From kitchen table project to six-storey Covent Garden flagship in six years

When we spoke to Deane she was fresh back from New York, on a reconnaissance mission ahead of planned overseas expansion in the US. With a lot of customers already in the US, she said focusing there makes sense. This coming year will be about the US and China, with the Asian nation experiencing a soft launch in December to make sure factors such as logistics and payment processing didn’t see the business fall flat on its face. To cater to its new market, the Cambridge Satchel Company will be rolling out a range celebrating the year of the sheep, a follow up to what was done for the year of the horse last year.

On the product development front, alongside the new product developer from Mulberry, Deane and the business recruited two further designers, one from Karl Lagerfeld and one from Coach.

“Where as my mum and I knew a good school satchel, we need to be able to move forward in a way that has style and conviction, and keeps the brand tight but evolving and diversifying,” she explained.

“That is when you need skills and talents like the ones we’ve brought in. So speaking to them they are very aware of what is going on in the market but also how we respond to new customer demands in a way that keeps the signature of the brand.”

For Deane it is incredibly important that all new products look like the Cambridge Satchel Company, rather than just throwing the doors open and saying they’ll make anything from pencil cases and shower curtains. What she is most proud of is the ability to offer customers the talents of these designers in an affordable and made in Britain way.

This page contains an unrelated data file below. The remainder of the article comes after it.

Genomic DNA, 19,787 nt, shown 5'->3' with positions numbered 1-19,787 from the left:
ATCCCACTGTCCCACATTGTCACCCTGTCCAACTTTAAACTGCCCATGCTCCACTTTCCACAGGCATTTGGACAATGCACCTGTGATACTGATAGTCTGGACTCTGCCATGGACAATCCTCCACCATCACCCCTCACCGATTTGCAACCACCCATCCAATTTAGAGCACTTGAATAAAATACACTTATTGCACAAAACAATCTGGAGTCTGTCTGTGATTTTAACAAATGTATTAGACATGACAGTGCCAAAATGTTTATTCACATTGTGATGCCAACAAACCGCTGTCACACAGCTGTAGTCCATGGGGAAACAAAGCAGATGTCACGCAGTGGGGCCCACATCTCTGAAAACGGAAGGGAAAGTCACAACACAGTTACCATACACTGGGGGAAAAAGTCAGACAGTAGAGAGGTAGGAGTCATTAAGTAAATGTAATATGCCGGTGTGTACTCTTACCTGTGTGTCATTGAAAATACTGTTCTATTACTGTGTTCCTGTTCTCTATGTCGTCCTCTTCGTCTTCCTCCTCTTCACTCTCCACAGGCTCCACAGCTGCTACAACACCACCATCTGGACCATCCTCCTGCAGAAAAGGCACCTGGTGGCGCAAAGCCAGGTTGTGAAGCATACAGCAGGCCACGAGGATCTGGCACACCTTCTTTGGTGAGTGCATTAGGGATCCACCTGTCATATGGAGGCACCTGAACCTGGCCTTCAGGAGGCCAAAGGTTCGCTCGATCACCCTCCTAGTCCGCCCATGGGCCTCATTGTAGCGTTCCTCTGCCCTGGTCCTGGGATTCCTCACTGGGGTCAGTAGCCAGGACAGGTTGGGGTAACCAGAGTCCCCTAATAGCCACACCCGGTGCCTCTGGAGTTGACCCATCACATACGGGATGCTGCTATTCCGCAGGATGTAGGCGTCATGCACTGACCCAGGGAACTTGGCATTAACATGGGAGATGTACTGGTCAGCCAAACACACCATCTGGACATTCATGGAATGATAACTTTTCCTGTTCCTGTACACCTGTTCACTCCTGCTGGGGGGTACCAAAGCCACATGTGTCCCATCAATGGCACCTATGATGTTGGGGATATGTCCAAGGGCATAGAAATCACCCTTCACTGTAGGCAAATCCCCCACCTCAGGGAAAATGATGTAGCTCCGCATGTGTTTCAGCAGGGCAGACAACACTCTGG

From new products we took a step back in our interview and examined the Google advert that really put the Cambridge Satchel Company on the map. Like young media mogul Jamal Edwards experienced, the business was made the subject of a Google Chrome advert that charted its origins as a project set up to fund school fees for her children through its coverage by fashion bloggers around the world.

From that connection, and subsequent link up with Index Ventures, Deane says she now has a profound appreciation for the digital space.

“The digital space is one I feel especially comfortable in, and I really do like being with people who work in that kind of sector and area. It was a real treat to go to Mountain View [Google’s US headquarters] and see what people are doing. It’s go so much energy and to bring that into a more traditional business sector has really helped.

“Another thing I’d say is that scaling and being able to keep relevant and cutting edge has involved a lot of things like payment processing and being able to accept from China UnionPay and even something like Bitcoin.”

Only just back from New York, Deane was about to ship out to China the next day when we caught up with her. Doing China “property” for Deane means having customer care locally in Shanghai and everything in a local language. Visit the company’s website and you’ll be able to toggle between English, Korean, simplified Chinese and traditional Chinese.

British luxury products are experiencing a boon in China right now, something Deane is acutely aware of and keen to develop. “It is much easier than people might thing to go somewhere like China and talk about our product as we own it from the first cut of leather – it is something that we can go and shout about.”

The Cambridge Satchel Company is a very different enterprise to the one it was a year ago. The product concept and values have remained the same, but have been supercharged by a digital overhaul, superstar recruitment process and global readiness programme. And to top it all off, Deane was the recipient of an OBE in the Queen’s new year’s honours list for services to entrepreneurship.

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